Sekerinska za DW
And we are joined by Radmila Shekerinska, Macedonian defense minister. Thank you very much for being with us on our program Ms. Shekerinska.
J: Now, I want to ask you about this dispute over your country’s name. This is a dispute that has been going on for decades. What is that gives your prime minister confidence that it could now be ended so quickly in July.
S: As they say, “Nothing great was achieved without a bit of optimism”, so in a way we have jump started. Jump started the reform agenda in the country. We have ended the dispute that we have had with Bulgaria, and concluded an agreement, just two months after we were elected as a new government. So, we have shown a different kind of policy making, a different kind of behavior, a European behavior in the Balkans, and we do believe that this can work also in case with the issue with our dispute with Greece.
Of course, it takes two to tango, and the success will depend on both governments and on both sides wishing to end this dispute. But, the discussions between the two prime ministers, gave us hope that both of the countries will seize the opportunity because it will help both Macedonia and Greece.
J: So it is not just the governments thought. The Macedonian people seam optimistic about resolving this dispute, not so much the Greek people. We have seen demonstrations there. Does that present another challenge?
S: I believe every compromise, especially between two countries, will leave a certain part of our population dissatisfied. We won’t get applause just for solving the issue. Probably both governments will get criticism. But the role of governments is to solve problems and lead and not surrender under pressure of groups, individuals, parties that might actually prefer a divided Europe, divided Balkans. So this is why, of course governments are there to be criticized, but governments are also there to solve issues.
J: Now I want to ask you: You have been a big advocate of becoming a member of NATO and EU. You said in an interview at the end of last year that your ‘country’s been stuck for ten years’. This is important. And you also said this is important for your country to stave off nationalism. We also saw some of those pictures of your parliament last April, where extremist stormed the building. Why do you think that the membership in the EU and also in NATO will be a force against nationalism? After all we have seen nationalism within the EU itself.
S: We have strived for becoming a member of NATO and EU, practically since our independence. And this is one of the goals that unite the country. Macedonia is a very diverse country in terms of ethnic groups, religious groups, languages, and if there is really a point where everyone meets, including different political parties, this is the strategic objective to join in a way the West, join the NATO alliance, join the EU. And it has been an excellent anchor and motor for our reform. When we got the Greek veto in 2008 for our NATO membership it made the country more frustrated, more isolated and in politics vacuum does not exists, so it gets filled in with plenty things including nationalism. I don’t believe that NATO and EU can by definition win over nationalism. They won’t. But giving hope to the people, giving the prospect of stable more integrated region and continent, giving them the perspective for economic growth which usually comes with NATO membership and EU is the only antidote that we can offer to this continent when fighting nationalism. We have seen this for example in 2005 and 2006 when Macedonia made an excellent fast step towards the EU and the country looked as a positive example in the Balkans. This is what worked.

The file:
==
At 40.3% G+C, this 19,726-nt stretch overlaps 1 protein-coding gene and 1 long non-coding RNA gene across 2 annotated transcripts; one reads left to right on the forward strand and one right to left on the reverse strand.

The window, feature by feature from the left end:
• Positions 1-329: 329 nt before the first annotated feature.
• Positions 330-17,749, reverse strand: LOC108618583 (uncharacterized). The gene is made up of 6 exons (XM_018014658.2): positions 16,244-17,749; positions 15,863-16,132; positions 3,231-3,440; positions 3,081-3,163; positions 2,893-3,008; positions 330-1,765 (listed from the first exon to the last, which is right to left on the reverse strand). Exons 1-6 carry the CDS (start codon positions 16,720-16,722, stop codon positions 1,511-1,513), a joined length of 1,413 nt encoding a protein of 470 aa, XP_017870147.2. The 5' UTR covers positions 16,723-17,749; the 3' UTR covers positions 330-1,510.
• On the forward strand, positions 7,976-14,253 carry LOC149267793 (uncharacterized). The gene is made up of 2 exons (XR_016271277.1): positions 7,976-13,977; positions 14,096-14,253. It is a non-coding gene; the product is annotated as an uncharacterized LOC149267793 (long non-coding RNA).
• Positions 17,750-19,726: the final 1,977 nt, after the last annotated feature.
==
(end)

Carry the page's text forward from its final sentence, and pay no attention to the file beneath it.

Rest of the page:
J: Now ‘fast’ is the key word there because Counselor Merkel today said she does see that your country is on course to join the EU. How quickly do you think will actually happen, how hopeful are you?
S: Well on NATO, the reforms we have done in the past and now actually allow us to hope to expect that in July to get the invitation and EU of course is a slower process, a more demanding one and it is more diverse it covers many aspects. We are not governed by date game. We don’t set dates, we set goals. And our goal is really to transform the country and improve some of the weaknesses. So for us it is very important to return to the track, which is EU and NATO, and then the dates will follow depending on how quickly we transform the country and we deliver the results.
J: You are the defense minister; I want to ask you about NATO, because there is a lot pressure on NATO members to spend more, at least two percent of their national budget. Is Macedonia ready for that?
S: Yes, we have come up with a plan how to increase our budget, our defense budget. When we were close to NATO membership in 2008, our actually defense spending was 2.17 % so we actually made the target even without this being the target. But right now, after 10 years of decreases, the situation was not great, so this is the year when we have increased the defense budget for 15 %, and then we have made a pledge to increase it 0.2% every year making the target on time. We have also increased our participation in NATO led missions, such as the one in Afghanistan, by 20%, and we are continuing our support for the KFOR mission in Kosovo.
J: So the perspective for Macedonia is good. Radmila Shekerinska, the Macedonian defense minister. Thank you again for joining us today on our program.
S: Thank you for the invitation.

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